Baroness Greenfield discusses how Information Technology is changing the way humans think and feel. Whilst there are clear benefits, she also highlights the less desirable consequences, and suggests how best to minimise these threats.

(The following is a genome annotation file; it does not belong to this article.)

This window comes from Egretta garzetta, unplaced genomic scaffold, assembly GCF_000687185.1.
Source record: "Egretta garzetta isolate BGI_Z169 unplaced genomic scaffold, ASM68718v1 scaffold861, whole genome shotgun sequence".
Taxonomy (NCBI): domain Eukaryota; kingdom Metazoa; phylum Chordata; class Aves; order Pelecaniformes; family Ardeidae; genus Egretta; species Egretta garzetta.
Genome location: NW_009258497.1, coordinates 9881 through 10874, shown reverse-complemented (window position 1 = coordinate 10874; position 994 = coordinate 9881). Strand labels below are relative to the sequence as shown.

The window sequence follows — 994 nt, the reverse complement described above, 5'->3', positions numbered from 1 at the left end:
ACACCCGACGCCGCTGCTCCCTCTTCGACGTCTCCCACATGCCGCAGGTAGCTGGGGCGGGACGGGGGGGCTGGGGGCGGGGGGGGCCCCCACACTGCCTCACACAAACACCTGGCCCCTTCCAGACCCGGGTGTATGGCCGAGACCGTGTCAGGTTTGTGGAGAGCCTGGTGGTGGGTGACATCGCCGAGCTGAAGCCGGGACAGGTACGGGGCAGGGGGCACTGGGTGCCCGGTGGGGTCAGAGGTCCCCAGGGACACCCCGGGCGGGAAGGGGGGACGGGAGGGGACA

The human brain is exquisitely sensitive to the environment. The brain is personalised even in clones (identical twins), as different experiences drive the unique configuration of different brain connections. These connections are constantly changed and updated by continuing experiences. Since the 21st Century is offering unprecedented environmental experiences it is possible that the 21st century human mind may be adapting in unprecedented ways. Biotechnology is blurring the distinction between one generation and another, nanotechnology is blurring the distinction of the body with the outside world, whilst Information Technology is perhaps causing the most immediate and diverse changes to how we think and feel. In this talk we shall see how, accordingly the individual of the future may have: higher IQ; shorter attention span; improved short-term memory; a preference for icons rather than ideas; sensory emphasis rather than cognitive; less empathy; be less risk-averse; have less of a sense of identity. Of these, some are desirable (higher IQ), whilst others are obviously not (less empathy). This talk will explore how to harness the benefits and minimise the threats by being alert to the transition from 'meaning' to experiences, being constructive with risk, promoting recognition of individual and above all devising situations to promote creativity.